Covert Matters Digest
Tasty Topping Off of High Holy Days
By Dimples Dinwiddie Prichard
Easter was special in my Virginia family because it was always at Grandma Ruth’s and Granddaddy’s house at Big Bethel, a government installation in Hampton that supplied all water going to all military installations on our Virginia Peninsula.
After church my family would get in the car, after packing play clothes for my sister and me. We headed for the fresh air of the country atmosphere and the warmth and wonderfully delightful aromas of Grandma Ruth’s kitchen.
We always wore our Easter finery so we could bask in the nod and smile of approval from my grandfather and the dear hugs and genuine compliments of Grandma Ruth, working, of course in the kitchen to make a dinner worthy of praise that surpassed any that had come before this one.
My two uncles, just a bit older than my sister and I, would come running to the house at the sight of the car turning in the driveway. Always wanting to know if we had brought our play clothes, they weren’t much for compliments on girls’ clothing but on whether or not we would be ready for play after dinner. We always were.
I was more of the adventurous type than my little sister who was content to just be there, run the trains in the basement and not outside catching baby eels in the apron of the spillway or in warmer months, tadpoles. She liked staying clean more than I did, while I liked keeping up with the boys.
But the powerful aromas from the kitchen would draw me back inside sooner than the boys were ready to go in. I was about ten when I started paying more and more attention to what Grandma was making, especially on those holidays where she always outdid herself.
Easter dessert was always bread pudding, with an apple pie on the side for those that might have that with coffee a few hours after dinner. But bread pudding was always the specialty served after Easter plates were cleared.
Tradition and security went hand in hand at the Dinwiddie house. It was good to know what dessert followed dinner. It was mandatory to have good table manners at grandfather’s table. For those who favor a good bread pudding dish here is her recipe, from her heart to mine and from mine to yours:
Grandma Ruth’s Bread Pudding
• Grease baking pan or dish with sweet butter.
• Crumble three or four slices of white bread in small cubes (remove the top crust ).
• Add a lump of butter in a mixing bowl.
This presented a problem since I didn’t know how much a lump was, but I learned from her demonstration.
• Cup your hand and fill the bowl that your hand makes up to the first knuckle of your fingers. That’s a lump.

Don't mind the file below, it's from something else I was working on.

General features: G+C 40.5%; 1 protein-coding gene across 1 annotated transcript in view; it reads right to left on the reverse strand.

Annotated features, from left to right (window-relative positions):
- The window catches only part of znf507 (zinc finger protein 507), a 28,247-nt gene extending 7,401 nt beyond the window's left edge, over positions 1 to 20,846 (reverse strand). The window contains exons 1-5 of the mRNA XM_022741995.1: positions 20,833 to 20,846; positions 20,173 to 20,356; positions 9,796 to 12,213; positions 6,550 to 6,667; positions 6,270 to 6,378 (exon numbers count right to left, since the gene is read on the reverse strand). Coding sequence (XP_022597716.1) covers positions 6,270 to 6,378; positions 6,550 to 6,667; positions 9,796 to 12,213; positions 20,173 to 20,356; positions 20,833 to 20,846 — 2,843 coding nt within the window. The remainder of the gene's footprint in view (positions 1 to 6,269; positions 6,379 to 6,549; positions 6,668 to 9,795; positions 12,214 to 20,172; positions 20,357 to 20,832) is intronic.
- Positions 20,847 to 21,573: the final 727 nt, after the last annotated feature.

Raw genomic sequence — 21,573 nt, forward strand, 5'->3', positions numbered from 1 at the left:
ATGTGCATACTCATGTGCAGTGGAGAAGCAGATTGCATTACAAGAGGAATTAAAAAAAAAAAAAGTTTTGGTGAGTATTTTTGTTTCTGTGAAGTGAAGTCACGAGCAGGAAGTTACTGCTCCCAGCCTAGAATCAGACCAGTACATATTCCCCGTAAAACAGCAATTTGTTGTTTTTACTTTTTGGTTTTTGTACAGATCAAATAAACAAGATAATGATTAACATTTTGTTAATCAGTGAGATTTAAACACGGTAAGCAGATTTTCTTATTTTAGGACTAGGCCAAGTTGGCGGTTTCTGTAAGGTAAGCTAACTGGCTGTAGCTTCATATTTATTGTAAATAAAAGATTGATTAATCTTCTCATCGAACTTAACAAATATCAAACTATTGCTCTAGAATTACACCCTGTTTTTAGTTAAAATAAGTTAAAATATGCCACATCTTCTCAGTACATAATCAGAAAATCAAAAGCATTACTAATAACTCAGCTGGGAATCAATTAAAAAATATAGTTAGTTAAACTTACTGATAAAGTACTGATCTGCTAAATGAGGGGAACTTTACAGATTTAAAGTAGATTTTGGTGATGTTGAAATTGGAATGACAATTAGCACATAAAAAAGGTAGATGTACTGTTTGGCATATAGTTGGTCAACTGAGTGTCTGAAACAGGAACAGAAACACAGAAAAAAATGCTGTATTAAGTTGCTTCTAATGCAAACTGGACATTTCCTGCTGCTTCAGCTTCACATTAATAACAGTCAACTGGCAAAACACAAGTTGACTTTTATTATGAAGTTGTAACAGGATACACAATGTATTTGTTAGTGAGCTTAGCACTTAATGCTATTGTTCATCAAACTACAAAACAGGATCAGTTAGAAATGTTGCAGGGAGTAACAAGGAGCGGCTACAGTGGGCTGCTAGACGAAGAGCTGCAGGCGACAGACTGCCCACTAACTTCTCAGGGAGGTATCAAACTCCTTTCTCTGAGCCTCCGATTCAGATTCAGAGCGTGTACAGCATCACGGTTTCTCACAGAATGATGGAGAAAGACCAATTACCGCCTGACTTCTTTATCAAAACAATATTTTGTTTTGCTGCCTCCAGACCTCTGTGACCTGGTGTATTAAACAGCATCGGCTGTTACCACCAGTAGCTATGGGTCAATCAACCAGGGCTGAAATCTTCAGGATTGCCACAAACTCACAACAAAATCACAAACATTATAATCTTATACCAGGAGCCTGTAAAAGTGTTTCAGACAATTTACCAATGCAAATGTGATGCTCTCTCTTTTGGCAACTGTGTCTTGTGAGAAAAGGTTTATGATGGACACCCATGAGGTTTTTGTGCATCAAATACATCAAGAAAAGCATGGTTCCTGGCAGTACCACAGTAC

• Put it in the bowl along with four eggs, 1 cup of sugar or in these times Splenda, in case you can’t or don’t want to eat too much sugar.
• Two teaspoons of vanilla, (real, not imitation) two or three cups of milk, whole or 2%, beat with your mixer until nicely blended. Pour over the fresh bread crumbles until nearly covered, sprinkle thoroughly with nutmeg over the entire top.
• Place in a water bath, otherwise known as another larger pan of water. Water should reach about 3/4th of the way up the dish containing the unbaked pudding. Put in a 350 degree preheated oven. Bake for one hour or until a silver knife comes out clean.
• Remove pudding dish first and place it on a rack. It should be just the right temperature for eating after dinner. Take the water bath out carefully to avoid any spills or burns and pour the water in the sink.
Grandma also lent me her secret ingredient that Granddad liked but didn’t think was appropriate for children. Rum soaked raisins. 1 cup of raisins, covered with your taste in rum, light or dark. Let sit overnight until rum is absorbed and raisins are plump, pour out excess rum or save it for a white sauce. Let raisins dry somewhat in the air and before adding to pudding mixture, coat with flour to keep them from all going to the bottom.
Make any recipe for dessert white sauce and add rum mixing by hand. Pour over a dish of bread pudding and if needed or wanted add a good-sized dollop of vanilla ice cream. I got my first taste of that after I was married and no longer considered a child. It suited me as much as it did my Granddad! Good with a fresh cup of coffee!
Eat…and be happy! Happy Easter.
Sepi Prichard grew up in Newport News, Va. Her maiden name is Dimples Dinwiddie. She is an outstanding kitchen expert and has maintained family recipes that still mesmerize family and friends. She resides in Raleigh, N.C., with her husband.